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Teams seek the glue that holds them together

Teams seek the glue that holds them together

As next week's Winter Meetings loom, observers of Major League Baseball are reminded yet again of an axiom that is sometimes mistrusted but keeps occasionally, and with the best of timing, proving why it's an axiom in the first place.

More often than not, some good old-fashioned glue can fix something broken.

Last offseason's Boston Red Sox signings of veteran players Shane Victorino (three years, $39 million), Jonny Gomes (two years, $10 million) and David Ross (two years, $6.2 million) were buried beneath the headlines generated by Josh Hamilton and Zack Greinke and largely viewed as inconsequential, if not odd, maneuverings by a club that should have been doing a lot more after finishing in last place in the American League East.

Of course, there were other moves made by Red Sox general manager Ben Cherington, such as the signing of the higher-profile Mike Napoli and Ryan Dempster, but Victorino hit a grand slam that won the 2013 AL Championship Series, Gomes hit a huge World Series home run, Ross was a tough-minded, backbone backup catcher throughout, and the Red Sox won it all.

But aside from their traits on the field -- Victorino, when healthy, was an All-Star outfielder and offensive force at the top of a lineup and Gomes has always mashed left-handed pitching -- the players fit in as "glue" guys, with clubhouse credibility and the ability and willingness to have their voices heard and to forge chemistry onto a ballclub that had lost it.

Suddenly, those types of acquisitions don't look so bad, and guess who was among the first to make such a move this offseason?

Yes, the Red Sox.

Boston signed catcher A.J. Pierzynski to a one-year deal this week, and while it's a sensible baseball move because it makes up for the impending loss of free agent Jarrod Saltalamacchia to the Marlins and holds down home plate until prospects arrive, it's also another transaction that will help in the chemistry department.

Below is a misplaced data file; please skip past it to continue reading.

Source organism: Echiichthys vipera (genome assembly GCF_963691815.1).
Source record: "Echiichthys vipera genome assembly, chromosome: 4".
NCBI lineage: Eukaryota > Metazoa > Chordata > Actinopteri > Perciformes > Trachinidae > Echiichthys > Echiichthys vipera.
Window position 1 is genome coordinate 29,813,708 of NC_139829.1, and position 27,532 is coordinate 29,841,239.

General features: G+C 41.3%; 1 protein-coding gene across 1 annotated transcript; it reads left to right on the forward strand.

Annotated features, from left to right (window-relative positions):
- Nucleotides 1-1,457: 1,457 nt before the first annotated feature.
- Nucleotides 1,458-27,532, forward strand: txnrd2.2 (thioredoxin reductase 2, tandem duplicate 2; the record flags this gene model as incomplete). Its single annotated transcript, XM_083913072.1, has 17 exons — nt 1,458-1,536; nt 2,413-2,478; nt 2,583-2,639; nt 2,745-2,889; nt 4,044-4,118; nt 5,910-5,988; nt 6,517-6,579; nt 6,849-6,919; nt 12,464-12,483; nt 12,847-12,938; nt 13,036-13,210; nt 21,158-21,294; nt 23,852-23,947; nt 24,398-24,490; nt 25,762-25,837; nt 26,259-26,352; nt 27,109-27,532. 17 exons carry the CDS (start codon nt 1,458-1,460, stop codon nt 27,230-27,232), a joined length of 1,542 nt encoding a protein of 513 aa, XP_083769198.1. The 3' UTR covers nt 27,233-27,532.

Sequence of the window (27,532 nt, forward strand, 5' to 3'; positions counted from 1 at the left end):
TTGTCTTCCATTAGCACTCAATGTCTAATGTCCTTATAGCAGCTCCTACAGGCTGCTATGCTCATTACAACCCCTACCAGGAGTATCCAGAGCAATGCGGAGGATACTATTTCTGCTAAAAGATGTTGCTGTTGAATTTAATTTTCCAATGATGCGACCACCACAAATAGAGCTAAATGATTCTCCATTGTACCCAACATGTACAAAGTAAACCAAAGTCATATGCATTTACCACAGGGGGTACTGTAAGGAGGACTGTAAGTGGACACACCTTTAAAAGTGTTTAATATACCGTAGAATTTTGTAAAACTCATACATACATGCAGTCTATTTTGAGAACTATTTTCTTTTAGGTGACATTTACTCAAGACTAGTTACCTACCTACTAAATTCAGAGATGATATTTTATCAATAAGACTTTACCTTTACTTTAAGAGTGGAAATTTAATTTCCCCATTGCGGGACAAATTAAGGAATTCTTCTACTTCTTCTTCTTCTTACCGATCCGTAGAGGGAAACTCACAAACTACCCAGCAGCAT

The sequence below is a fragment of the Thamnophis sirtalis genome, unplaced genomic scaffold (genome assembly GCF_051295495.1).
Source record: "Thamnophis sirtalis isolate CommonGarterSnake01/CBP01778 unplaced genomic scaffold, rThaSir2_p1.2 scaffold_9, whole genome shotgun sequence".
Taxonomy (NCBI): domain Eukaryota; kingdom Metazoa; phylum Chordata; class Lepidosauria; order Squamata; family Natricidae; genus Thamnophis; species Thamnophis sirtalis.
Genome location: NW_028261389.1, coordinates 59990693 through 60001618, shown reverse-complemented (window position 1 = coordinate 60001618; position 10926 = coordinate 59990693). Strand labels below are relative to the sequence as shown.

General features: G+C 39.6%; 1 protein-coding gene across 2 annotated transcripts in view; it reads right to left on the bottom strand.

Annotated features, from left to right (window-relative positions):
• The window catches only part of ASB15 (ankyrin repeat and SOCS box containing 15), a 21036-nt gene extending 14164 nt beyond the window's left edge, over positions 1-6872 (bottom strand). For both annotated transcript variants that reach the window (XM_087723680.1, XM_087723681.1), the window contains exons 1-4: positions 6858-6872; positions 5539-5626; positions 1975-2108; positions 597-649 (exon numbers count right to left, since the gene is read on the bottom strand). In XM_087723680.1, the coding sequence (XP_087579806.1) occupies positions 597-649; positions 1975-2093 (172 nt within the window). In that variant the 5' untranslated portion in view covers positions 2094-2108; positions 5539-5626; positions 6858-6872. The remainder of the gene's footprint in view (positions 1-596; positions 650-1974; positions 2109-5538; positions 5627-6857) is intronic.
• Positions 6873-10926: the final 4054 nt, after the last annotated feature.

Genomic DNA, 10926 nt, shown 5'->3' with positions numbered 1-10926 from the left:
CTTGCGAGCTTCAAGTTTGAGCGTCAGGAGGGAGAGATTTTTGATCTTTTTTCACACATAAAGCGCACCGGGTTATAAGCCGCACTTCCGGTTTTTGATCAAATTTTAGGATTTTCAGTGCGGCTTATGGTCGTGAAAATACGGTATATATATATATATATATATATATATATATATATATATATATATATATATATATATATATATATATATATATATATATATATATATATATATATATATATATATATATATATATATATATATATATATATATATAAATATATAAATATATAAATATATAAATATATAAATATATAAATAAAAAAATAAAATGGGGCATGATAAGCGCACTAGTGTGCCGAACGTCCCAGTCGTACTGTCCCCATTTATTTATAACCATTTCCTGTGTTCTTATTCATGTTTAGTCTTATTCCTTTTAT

Anyone who's followed Pierzynski knows he's a good hitter and pitch-caller, a decent receiver and a big-time character. In today's game, he defines the guy you love to have on your team and hate to play against. And he welcomes that tag.

"I go out there to win and do everything I can to win," Pierzynski said last year after signing with the Rangers. "What has been said or written, I can't control. All I can do is go out there and play as hard as I can to win. I take pride in the fact that I give everything I have on the field and do everything I can to help my team win."

So there's one glue guy. How many more are available?

Raul Ibanez is one. The 41-year-old signed with Seattle for 2013 and it was more about lending his experience and leadership skills to a very young roster while hopefully providing some occasional left-handed pop off the bench. He ended up having to play more than the club expected because the team needed his bat more than was expected, and he delivered, leading the Mariners with 29 home runs.

A team with a lot of winning pieces in place looking to add a bench bat and clubhouse value, Boston-style, might find a perfect match in Ibanez.

"He's a caretaker for the game of baseball," former Seattle manager Eric Wedge said. "That's the best compliment I can give him. We had high expectations for him as a teammate and player and person, but he's probably surpassed that, if it's even possible."

Lance Berkman has struggled to stay healthy lately, but if he can scratch out 450 or 250 or even 100 injury-free at-bats, his career resume says he'll hit, and if he's in a clubhouse, the veteran of 15 Major League seasons will help.

The same goes for Nate McLouth, who fought his way out of baseball purgatory to emerge as a useful piece in Baltimore the past two seasons. Mark Ellis has played the game the right way in Oakland, Colorado and Los Angeles over 11 seasons and has been revered by teammates for it. He's available as well.

So are Juan Pierre, Jerry Hairston Jr., Placido Polanco, Eric Chavez, Michael Young, Kevin Youkilis, Andres Torres and Reed Johnson.

None are in their primes. Plenty are injury risks. Most are not going to start a lot of games for contending clubs. But all are primed to contribute as integral parts of 25-man rosters, whether or not their on-field numbers reflect it.

"To come in and see the energy and the commitment that they had, the buying into a team concept every single day ... the one thing that really stands out more than anything is just their overall will to win," Boston manager John Farrell said after winning the 2013 World Series with Victorino, Gomes and Ross helping in that very regard every cleat-mark of the way.

"That was no more evident than in this entire postseason."

Expect the Winter Meetings to feature a few more of these signings as the value of chemistry continues to grow.

Doug Miller is a reporter for MLB.com. Follow him on Twitter @DougMillerMLB. This story was not subject to the approval of Major League Baseball or its clubs.

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